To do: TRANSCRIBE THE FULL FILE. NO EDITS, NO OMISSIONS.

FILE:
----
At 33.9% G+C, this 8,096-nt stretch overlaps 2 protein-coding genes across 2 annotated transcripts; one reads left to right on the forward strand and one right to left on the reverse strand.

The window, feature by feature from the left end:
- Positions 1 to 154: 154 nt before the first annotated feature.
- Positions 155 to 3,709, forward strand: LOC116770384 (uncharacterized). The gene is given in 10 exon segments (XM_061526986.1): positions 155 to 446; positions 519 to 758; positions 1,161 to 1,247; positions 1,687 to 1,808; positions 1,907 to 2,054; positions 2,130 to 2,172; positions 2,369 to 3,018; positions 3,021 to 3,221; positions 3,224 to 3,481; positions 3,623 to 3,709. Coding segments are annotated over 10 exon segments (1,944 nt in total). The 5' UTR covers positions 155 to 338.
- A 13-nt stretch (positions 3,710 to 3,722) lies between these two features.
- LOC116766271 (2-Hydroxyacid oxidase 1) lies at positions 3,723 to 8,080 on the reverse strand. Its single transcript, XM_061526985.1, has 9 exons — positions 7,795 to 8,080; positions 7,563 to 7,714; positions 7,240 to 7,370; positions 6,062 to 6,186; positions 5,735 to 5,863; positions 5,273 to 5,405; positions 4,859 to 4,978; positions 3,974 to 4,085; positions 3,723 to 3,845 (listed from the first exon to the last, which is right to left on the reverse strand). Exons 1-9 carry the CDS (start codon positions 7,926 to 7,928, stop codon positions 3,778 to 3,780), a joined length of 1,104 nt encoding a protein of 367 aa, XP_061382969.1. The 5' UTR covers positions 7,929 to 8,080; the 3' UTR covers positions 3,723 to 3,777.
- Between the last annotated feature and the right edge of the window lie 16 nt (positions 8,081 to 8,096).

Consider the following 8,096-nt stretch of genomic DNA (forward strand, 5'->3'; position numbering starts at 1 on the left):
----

At 33.9% G+C, this 8,096-nt stretch overlaps 2 protein-coding genes across 2 annotated transcripts; one reads left to right on the forward strand and one right to left on the reverse strand.

The window, feature by feature from the left end:
- Positions 1 to 154: 154 nt before the first annotated feature.
- Positions 155 to 3,709, forward strand: LOC116770384 (uncharacterized). The gene is given in 10 exon segments (XM_061526986.1): positions 155 to 446; positions 519 to 758; positions 1,161 to 1,247; positions 1,687 to 1,808; positions 1,907 to 2,054; positions 2,130 to 2,172; positions 2,369 to 3,018; positions 3,021 to 3,221; positions 3,224 to 3,481; positions 3,623 to 3,709. Coding segments are annotated over 10 exon segments (1,944 nt in total). The 5' UTR covers positions 155 to 338.
- A 13-nt stretch (positions 3,710 to 3,722) lies between these two features.
- LOC116766271 (2-Hydroxyacid oxidase 1) lies at positions 3,723 to 8,080 on the reverse strand. Its single transcript, XM_061526985.1, has 9 exons — positions 7,795 to 8,080; positions 7,563 to 7,714; positions 7,240 to 7,370; positions 6,062 to 6,186; positions 5,735 to 5,863; positions 5,273 to 5,405; positions 4,859 to 4,978; positions 3,974 to 4,085; positions 3,723 to 3,845 (listed from the first exon to the last, which is right to left on the reverse strand). Exons 1-9 carry the CDS (start codon positions 7,926 to 7,928, stop codon positions 3,778 to 3,780), a joined length of 1,104 nt encoding a protein of 367 aa, XP_061382969.1. The 5' UTR covers positions 7,929 to 8,080; the 3' UTR covers positions 3,723 to 3,777.
- Between the last annotated feature and the right edge of the window lie 16 nt (positions 8,081 to 8,096).

Consider the following 8,096-nt stretch of genomic DNA (forward strand, 5'->3'; position numbering starts at 1 on the left):